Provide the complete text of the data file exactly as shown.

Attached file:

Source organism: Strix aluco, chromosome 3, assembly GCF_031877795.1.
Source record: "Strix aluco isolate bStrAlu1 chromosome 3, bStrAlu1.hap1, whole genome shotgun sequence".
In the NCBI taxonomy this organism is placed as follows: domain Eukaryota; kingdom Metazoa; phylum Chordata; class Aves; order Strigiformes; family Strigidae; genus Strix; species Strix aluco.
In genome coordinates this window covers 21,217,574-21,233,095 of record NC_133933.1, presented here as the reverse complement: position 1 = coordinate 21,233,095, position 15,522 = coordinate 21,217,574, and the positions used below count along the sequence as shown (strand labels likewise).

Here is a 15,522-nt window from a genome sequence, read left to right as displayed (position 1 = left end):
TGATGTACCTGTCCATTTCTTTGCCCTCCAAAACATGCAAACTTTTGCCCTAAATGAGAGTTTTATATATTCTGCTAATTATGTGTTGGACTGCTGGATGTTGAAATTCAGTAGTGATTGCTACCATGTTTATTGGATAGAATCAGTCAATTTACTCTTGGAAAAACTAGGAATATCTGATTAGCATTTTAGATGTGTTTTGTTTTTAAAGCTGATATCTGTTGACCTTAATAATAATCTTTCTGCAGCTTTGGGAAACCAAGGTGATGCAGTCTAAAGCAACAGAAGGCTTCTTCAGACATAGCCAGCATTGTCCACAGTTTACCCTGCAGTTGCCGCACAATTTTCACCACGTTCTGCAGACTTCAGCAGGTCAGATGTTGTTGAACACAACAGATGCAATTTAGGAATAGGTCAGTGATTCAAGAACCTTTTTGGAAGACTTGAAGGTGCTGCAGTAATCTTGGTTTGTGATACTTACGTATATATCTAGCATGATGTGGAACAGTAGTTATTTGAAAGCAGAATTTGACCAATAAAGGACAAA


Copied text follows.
Source organism: Strix aluco, chromosome 3, assembly GCF_031877795.1.
Source record: "Strix aluco isolate bStrAlu1 chromosome 3, bStrAlu1.hap1, whole genome shotgun sequence".
In the NCBI taxonomy this organism is placed as follows: domain Eukaryota; kingdom Metazoa; phylum Chordata; class Aves; order Strigiformes; family Strigidae; genus Strix; species Strix aluco.
In genome coordinates this window covers 21,217,574-21,233,095 of record NC_133933.1, presented here as the reverse complement: position 1 = coordinate 21,233,095, position 15,522 = coordinate 21,217,574, and the positions used below count along the sequence as shown (strand labels likewise).

Here is a 15,522-nt window from a genome sequence, read left to right as displayed (position 1 = left end):
TGATGTACCTGTCCATTTCTTTGCCCTCCAAAACATGCAAACTTTTGCCCTAAATGAGAGTTTTATATATTCTGCTAATTATGTGTTGGACTGCTGGATGTTGAAATTCAGTAGTGATTGCTACCATGTTTATTGGATAGAATCAGTCAATTTACTCTTGGAAAAACTAGGAATATCTGATTAGCATTTTAGATGTGTTTTGTTTTTAAAGCTGATATCTGTTGACCTTAATAATAATCTTTCTGCAGCTTTGGGAAACCAAGGTGATGCAGTCTAAAGCAACAGAAGGCTTCTTCAGACATAGCCAGCATTGTCCACAGTTTACCCTGCAGTTGCCGCACAATTTTCACCACGTTCTGCAGACTTCAGCAGGTCAGATGTTGTTGAACACAACAGATGCAATTTAGGAATAGGTCAGTGATTCAAGAACCTTTTTGGAAGACTTGAAGGTGCTGCAGTAATCTTGGTTTGTGATACTTACGTATATATCTAGCATGATGTGGAACAGTAGTTATTTGAAAGCAGAATTTGACCAATAAAGGACAAA